The more I talk through the idea of “quality of conversation” with executives and managers i meet and work with, the more I have absolutely no doubt that the quality of analysis and decision making that goes on in an organisation is directly related to the quality of conversation.
So I was intrigued to read how Daniel Kahneman, the Nobel winning Psychologist, and his long term partner in research, Amos Tversky worked together. (Amos Tversky would have shared the Nobel prize were it not for having died in 2002, Nobel prizes only being awarded to living people. )
Kahneman described how their work was a long conversation. Through out his book, “Thinking, fast and slow” Kahneman describes how they would talk to one another testing ideas and developing them over periods of time. Often they would take long walks together, talking through things and developing their ideas, hypotheses and devising appropriate experiments.
They would invent a question and jointly examine their intuitive answers. Each question was a small experiment, designed to elicit an intuitive answer and then explore its validity, to examine how judgements were actually formed.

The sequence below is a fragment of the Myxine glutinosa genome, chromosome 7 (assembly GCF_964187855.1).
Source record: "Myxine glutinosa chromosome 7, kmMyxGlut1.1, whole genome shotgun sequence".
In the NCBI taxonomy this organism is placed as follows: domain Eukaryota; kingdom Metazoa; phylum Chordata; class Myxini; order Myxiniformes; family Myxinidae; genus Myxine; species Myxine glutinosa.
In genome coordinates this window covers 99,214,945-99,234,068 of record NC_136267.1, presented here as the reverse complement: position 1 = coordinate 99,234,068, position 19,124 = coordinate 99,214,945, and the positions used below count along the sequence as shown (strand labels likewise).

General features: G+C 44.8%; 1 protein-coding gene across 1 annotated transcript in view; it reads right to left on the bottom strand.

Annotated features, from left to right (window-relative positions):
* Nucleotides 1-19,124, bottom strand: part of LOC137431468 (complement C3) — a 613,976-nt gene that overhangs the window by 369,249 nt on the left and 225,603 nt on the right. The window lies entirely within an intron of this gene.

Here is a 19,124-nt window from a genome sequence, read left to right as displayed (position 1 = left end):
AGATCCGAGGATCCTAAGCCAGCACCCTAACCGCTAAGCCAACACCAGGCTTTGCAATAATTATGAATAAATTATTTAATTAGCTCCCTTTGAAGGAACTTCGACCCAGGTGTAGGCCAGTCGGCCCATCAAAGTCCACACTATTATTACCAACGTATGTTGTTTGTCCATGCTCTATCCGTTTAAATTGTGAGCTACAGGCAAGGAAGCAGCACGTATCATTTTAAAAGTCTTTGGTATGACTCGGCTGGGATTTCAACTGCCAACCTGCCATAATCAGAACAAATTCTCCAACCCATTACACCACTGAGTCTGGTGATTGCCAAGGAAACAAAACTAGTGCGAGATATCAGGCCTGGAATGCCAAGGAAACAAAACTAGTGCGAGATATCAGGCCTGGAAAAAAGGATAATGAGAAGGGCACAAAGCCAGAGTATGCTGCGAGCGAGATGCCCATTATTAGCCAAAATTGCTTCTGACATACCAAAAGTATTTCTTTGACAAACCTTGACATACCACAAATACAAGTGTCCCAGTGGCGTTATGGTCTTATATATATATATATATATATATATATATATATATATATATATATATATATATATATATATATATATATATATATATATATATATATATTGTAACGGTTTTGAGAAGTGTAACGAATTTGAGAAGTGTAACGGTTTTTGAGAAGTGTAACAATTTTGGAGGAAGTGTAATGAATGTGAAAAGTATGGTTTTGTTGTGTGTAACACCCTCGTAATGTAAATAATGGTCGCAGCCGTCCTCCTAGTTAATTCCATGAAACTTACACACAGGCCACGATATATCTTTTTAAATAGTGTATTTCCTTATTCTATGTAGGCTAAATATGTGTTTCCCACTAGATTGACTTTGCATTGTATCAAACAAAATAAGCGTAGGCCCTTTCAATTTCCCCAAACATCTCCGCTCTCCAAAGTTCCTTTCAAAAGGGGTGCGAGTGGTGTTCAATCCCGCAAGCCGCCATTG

Recently I was asked to look through a strategy document from a client. What struck me was how few questions, and how little analysis there was. There were almost no clear hypotheses about why things were wrong, or what needed to change as circumstances were changing. There was almost a complete lack or challenge, questioning and therefore proof testing.
One of the reasons I like to use an expanded variation of the Richard Rumelt, approach to defining a strategy (see ‘Good strategy, Bad Strategy’) is that it forces an explicit analysis and characterisation of a problem before potential strategies are formed. In my experience of working with this approach with clients, much of the common understanding and clarity of approach comes from the quality of conversation that takes place in this problem analysis and characterisation stage. That is BEFORE the strategies are chosen. if they can agree on the characterisation of the issue, even though it might be wrong, at least they have a hypothesis to test with their strategy and strategic actions that follow on.
In other words it is the quality of that conversation that makes the difference in execution. Even if the analysis turns out to be wrong, they have agreed a course of action, tested it, learnt from it and can now devise (In a conversation) an alternative characterisation to address.
Quality of conversation is critical: whether doing research into the psychology of conversation, or whether analysing and devising the strategy for your organisation.